Three PPG Place
Suite 400
Pittsburgh, PA 15222
Phone: (412) 644-8779
Fax: (412) 644-8059

Regular Office Hours are from 8:00 AM to 5:00 PM (During the summer, the office closes at 4:30 PM).

Distribution Committee

Michael M. Edwards

John H. Edwards

Adam B. Edwards

Dawne S. Hickton

Kristen S. Kurland

Sarah McCune Losinger

James P. McDonald


Laurel S. Randi
Executive Director

Kate A. Sphar
Senior Program Officer

Stephanie K. McCarthy
Program Associate

Valerie L. Fahrny
Grants Manager

Rachel E. Benson
Office Administrator

Chairman's Statement, 2017

The McCune Foundation supports non-profit organizations that advance the quality of life for the people of Southwestern Pennsylvania by fostering community vitality and economic growth to improve the region for current and future generations.

The McCune Foundation was established in 1979 by the will of Charles L. McCune. The donor, a Director of The Union National Bank of Pittsburgh for 56 years, served as its President from 1945 until 1972, and then as Chairman of the Board until his death. His life was spent providing capital to people with good ideas and the ability to execute them.

Charles McCune also gave generously to charitable organizations, mostly in the Pittsburgh area, while seeking no public recognition of his philanthropy. He established the Foundation in memory of his parents, Janet Lockhart McCune and John Robison McCune. He left us a legacy less of what to do, and more of how to do it. As those who knew him will attest, his style of dealing with people and with challenges would be described as purposeful, simple, and direct. The foundation he created continues to provide capital to people with good ideas and the ability to execute them.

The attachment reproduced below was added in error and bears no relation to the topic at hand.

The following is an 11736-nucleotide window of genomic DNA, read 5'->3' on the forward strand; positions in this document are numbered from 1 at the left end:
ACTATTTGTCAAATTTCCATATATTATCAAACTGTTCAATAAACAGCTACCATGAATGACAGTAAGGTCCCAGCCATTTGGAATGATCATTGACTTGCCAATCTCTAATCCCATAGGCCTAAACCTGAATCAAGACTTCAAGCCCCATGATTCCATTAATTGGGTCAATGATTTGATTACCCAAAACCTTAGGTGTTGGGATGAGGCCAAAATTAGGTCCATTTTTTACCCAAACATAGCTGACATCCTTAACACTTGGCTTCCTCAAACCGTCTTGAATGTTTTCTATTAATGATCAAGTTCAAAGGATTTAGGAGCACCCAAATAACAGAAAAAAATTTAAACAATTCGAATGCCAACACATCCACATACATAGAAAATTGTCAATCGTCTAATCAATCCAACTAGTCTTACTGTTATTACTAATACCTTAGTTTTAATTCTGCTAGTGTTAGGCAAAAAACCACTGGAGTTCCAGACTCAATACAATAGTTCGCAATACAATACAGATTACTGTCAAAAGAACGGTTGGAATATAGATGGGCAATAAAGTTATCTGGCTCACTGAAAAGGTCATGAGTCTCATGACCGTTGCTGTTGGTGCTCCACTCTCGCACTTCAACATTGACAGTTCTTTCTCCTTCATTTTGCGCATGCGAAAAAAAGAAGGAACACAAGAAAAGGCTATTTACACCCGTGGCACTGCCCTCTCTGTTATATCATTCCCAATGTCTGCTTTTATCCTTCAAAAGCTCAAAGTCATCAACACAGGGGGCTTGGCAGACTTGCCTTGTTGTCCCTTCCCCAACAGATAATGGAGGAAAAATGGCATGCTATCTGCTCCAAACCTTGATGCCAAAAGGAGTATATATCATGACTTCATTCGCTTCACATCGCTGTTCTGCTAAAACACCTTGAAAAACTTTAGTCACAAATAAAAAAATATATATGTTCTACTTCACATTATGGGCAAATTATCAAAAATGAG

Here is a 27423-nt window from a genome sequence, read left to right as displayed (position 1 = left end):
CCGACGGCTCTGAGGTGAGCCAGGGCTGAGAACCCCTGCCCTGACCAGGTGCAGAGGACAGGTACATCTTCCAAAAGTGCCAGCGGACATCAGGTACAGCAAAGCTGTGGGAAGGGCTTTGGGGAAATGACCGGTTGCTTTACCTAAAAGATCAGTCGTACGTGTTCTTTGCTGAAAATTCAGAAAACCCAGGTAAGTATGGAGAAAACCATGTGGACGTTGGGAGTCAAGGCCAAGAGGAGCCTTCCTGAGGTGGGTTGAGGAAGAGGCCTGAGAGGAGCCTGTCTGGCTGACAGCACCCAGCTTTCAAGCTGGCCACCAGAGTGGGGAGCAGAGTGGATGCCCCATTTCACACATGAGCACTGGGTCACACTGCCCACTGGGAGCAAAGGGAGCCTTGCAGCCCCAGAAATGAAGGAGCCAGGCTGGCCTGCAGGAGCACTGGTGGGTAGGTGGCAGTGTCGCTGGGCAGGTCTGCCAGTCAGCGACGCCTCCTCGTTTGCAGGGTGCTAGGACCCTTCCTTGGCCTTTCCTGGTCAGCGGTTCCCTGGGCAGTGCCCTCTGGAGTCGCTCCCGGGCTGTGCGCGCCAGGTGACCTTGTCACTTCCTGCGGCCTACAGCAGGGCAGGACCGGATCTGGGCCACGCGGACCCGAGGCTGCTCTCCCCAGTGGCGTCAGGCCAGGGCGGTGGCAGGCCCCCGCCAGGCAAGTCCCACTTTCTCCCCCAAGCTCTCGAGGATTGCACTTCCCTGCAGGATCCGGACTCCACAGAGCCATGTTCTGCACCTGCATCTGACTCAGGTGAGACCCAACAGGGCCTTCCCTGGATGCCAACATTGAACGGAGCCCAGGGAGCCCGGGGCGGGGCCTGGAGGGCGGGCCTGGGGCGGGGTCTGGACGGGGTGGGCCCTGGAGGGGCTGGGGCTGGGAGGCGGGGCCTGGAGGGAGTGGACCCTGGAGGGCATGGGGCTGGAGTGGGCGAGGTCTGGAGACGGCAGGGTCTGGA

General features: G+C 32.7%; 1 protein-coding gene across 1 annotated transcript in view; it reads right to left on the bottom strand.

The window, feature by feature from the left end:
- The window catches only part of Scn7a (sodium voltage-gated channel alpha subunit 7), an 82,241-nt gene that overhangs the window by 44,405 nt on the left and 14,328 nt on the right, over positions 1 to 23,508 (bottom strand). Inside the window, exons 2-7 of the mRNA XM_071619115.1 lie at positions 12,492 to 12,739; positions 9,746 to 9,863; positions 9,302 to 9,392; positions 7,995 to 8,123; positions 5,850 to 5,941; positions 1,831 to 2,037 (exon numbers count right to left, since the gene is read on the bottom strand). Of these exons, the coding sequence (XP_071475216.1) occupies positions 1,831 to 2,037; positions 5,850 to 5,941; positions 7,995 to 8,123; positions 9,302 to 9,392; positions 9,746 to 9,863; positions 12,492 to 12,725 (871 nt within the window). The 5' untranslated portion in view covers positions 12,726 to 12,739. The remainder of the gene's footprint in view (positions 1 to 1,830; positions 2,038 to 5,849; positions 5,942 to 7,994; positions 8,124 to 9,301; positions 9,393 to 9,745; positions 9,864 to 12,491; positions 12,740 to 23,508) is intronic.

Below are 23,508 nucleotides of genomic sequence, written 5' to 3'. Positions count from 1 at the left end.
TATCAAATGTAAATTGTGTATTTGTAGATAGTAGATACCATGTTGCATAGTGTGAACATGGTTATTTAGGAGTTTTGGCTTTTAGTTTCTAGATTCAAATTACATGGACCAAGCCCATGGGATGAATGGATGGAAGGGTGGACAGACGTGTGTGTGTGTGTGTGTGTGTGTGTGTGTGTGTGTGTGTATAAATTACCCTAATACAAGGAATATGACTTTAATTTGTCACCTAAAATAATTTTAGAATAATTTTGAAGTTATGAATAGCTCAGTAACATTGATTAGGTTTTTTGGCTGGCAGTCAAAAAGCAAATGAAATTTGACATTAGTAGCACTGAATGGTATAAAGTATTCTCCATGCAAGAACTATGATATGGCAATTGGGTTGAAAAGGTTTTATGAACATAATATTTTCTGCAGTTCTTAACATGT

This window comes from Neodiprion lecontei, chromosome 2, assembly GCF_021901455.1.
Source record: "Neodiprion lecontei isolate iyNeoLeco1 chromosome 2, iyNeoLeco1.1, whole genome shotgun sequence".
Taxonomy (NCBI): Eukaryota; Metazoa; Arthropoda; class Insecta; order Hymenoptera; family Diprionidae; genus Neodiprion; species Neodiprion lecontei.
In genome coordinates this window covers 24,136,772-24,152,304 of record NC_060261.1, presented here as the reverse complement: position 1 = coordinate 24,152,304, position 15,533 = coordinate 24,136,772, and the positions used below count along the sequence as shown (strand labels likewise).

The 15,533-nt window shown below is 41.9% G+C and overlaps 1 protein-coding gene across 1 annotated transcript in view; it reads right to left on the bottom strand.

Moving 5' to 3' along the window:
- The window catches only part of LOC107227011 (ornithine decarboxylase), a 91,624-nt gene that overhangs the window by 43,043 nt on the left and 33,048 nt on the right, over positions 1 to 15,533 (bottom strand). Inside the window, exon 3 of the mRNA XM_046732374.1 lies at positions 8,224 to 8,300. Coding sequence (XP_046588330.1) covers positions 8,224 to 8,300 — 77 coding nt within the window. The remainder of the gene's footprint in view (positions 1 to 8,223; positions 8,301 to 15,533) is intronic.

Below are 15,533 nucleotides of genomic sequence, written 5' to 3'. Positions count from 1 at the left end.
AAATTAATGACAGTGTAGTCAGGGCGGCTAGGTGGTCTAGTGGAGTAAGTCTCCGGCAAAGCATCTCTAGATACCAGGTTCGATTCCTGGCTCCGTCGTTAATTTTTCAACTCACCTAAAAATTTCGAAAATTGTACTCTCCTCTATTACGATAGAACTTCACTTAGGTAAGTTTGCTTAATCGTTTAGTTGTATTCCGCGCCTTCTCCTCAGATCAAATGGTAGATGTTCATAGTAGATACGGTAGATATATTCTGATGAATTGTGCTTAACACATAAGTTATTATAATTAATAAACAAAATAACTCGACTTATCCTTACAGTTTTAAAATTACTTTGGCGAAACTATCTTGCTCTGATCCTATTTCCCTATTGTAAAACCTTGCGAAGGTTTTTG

In the McCune Foundation’s establishing document Mr. McCune required that all the assets of the Foundation be paid out in grants by October 16, 2029, and the Foundation cease operation on that date. Last year’s Chairman’s Statement gave a history of the decisions the Distribution Committee has made to meet this requirement. Coinciding with Laurel Randi’s first year as our new Executive Director, our Sunset Strategy was fully implemented in 2017. While our work continues in Education, Health and Human Services, Humanities and Economic Development, we no longer organize our grantmaking this way. As you will see in the Annual Report, the majority of our grants are organized around the Sunset Strategy.

In 2017, the Distribution Committee approved 122 new and conditional grants totaling $28,981,770. Thirteen grants, totaling $15,225,000, were within the Sunset category. Sunset grants are final grants to our Top Grantees, which are organizations with which we have a deep and recent history. These grants are meant to be transformational for the organization and its impact on the community it serves. They are viewed as permanent “Living” assets, are additive to the core mission and are a base for sustainable operations well into the future. Within the Standard Grant category, fifteen grants, totaling $2.3 million, were made to organizations preparing them for a potential Sunset grant from the Foundation. The spending rate this year was 8.82% of invested assets.

Within the Sunset grant category, The Distribution Committee approved the Foundation’s fourth Big Idea grant. This $5,000,000 grant to ACTION-Housing establishes the Equity Fund ($4.5M) and the Working Capital Fund ($500,000) which will help generate at least 1,600 units of housing for low-income and vulnerable populations, including, but not limited to, the working poor, youth aging out of foster care, the homeless, the elderly, and individuals often with complex disabilities. The Equity Fund will be self-replenishing and the Working Capital Fund will be spent down over the next ten years.

In September, Laura Ellsworth rotated off as a member of the Distribution Committee. Laura was a member of the original group of Community Members and served the Foundation for six years. Laura Ellsworth was a perfect committee member. She attended every meeting and always came prepared. Laura engaged fully in every issue that came before the committee and always gave us her best thinking. Most unique is her ability to absorb the culture of the organization she is a member of in order to serve it better. This does not mean that she never pushed us. At times, she took us to the edge of the envelope but she always understood what we could, and could not, do. We have done our work better thanks to her and she will be missed.